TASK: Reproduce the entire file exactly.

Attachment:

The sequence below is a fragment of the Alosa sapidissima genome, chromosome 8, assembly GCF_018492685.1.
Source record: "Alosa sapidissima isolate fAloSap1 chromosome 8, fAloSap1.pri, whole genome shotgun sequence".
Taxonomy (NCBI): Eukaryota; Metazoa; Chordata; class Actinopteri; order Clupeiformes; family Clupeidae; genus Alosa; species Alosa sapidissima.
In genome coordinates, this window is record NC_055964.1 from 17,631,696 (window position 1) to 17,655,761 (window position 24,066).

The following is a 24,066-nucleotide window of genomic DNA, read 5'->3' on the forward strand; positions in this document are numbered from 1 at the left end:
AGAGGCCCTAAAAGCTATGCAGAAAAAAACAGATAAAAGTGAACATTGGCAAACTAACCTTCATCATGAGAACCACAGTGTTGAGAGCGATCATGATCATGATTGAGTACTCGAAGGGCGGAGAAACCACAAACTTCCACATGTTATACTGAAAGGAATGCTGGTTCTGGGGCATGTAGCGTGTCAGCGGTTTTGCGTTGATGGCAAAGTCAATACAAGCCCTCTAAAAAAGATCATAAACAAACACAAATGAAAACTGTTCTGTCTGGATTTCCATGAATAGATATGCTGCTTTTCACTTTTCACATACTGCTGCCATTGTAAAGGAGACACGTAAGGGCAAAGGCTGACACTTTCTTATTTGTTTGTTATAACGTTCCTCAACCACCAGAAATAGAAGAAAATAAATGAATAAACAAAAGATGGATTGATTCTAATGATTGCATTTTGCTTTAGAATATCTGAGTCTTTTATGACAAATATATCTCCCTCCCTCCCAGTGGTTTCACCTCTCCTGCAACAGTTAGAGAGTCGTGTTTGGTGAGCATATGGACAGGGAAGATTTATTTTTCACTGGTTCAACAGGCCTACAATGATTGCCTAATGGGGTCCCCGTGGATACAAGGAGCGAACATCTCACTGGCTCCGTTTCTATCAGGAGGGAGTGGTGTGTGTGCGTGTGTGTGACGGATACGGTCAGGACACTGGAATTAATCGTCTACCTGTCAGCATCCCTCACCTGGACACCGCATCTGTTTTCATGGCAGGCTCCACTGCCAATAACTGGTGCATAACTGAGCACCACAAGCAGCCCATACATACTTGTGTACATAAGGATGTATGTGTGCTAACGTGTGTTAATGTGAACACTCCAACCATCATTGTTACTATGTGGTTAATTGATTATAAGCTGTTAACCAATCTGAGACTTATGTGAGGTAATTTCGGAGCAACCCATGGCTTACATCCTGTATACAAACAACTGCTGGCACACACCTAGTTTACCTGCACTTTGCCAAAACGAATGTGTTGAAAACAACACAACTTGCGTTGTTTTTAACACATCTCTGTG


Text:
The sequence below is a fragment of the Alosa sapidissima genome, chromosome 8, assembly GCF_018492685.1.
Source record: "Alosa sapidissima isolate fAloSap1 chromosome 8, fAloSap1.pri, whole genome shotgun sequence".
Taxonomy (NCBI): Eukaryota; Metazoa; Chordata; class Actinopteri; order Clupeiformes; family Clupeidae; genus Alosa; species Alosa sapidissima.
In genome coordinates, this window is record NC_055964.1 from 17,631,696 (window position 1) to 17,655,761 (window position 24,066).

The following is a 24,066-nucleotide window of genomic DNA, read 5'->3' on the forward strand; positions in this document are numbered from 1 at the left end:
AGAGGCCCTAAAAGCTATGCAGAAAAAAACAGATAAAAGTGAACATTGGCAAACTAACCTTCATCATGAGAACCACAGTGTTGAGAGCGATCATGATCATGATTGAGTACTCGAAGGGCGGAGAAACCACAAACTTCCACATGTTATACTGAAAGGAATGCTGGTTCTGGGGCATGTAGCGTGTCAGCGGTTTTGCGTTGATGGCAAAGTCAATACAAGCCCTCTAAAAAAGATCATAAACAAACACAAATGAAAACTGTTCTGTCTGGATTTCCATGAATAGATATGCTGCTTTTCACTTTTCACATACTGCTGCCATTGTAAAGGAGACACGTAAGGGCAAAGGCTGACACTTTCTTATTTGTTTGTTATAACGTTCCTCAACCACCAGAAATAGAAGAAAATAAATGAATAAACAAAAGATGGATTGATTCTAATGATTGCATTTTGCTTTAGAATATCTGAGTCTTTTATGACAAATATATCTCCCTCCCTCCCAGTGGTTTCACCTCTCCTGCAACAGTTAGAGAGTCGTGTTTGGTGAGCATATGGACAGGGAAGATTTATTTTTCACTGGTTCAACAGGCCTACAATGATTGCCTAATGGGGTCCCCGTGGATACAAGGAGCGAACATCTCACTGGCTCCGTTTCTATCAGGAGGGAGTGGTGTGTGTGCGTGTGTGTGACGGATACGGTCAGGACACTGGAATTAATCGTCTACCTGTCAGCATCCCTCACCTGGACACCGCATCTGTTTTCATGGCAGGCTCCACTGCCAATAACTGGTGCATAACTGAGCACCACAAGCAGCCCATACATACTTGTGTACATAAGGATGTATGTGTGCTAACGTGTGTTAATGTGAACACTCCAACCATCATTGTTACTATGTGGTTAATTGATTATAAGCTGTTAACCAATCTGAGACTTATGTGAGGTAATTTCGGAGCAACCCATGGCTTACATCCTGTATACAAACAACTGCTGGCACACACCTAGTTTACCTGCACTTTGCCAAAACGAATGTGTTGAAAACAACACAACTTGCGTTGTTTTTAACACATCTCTGTG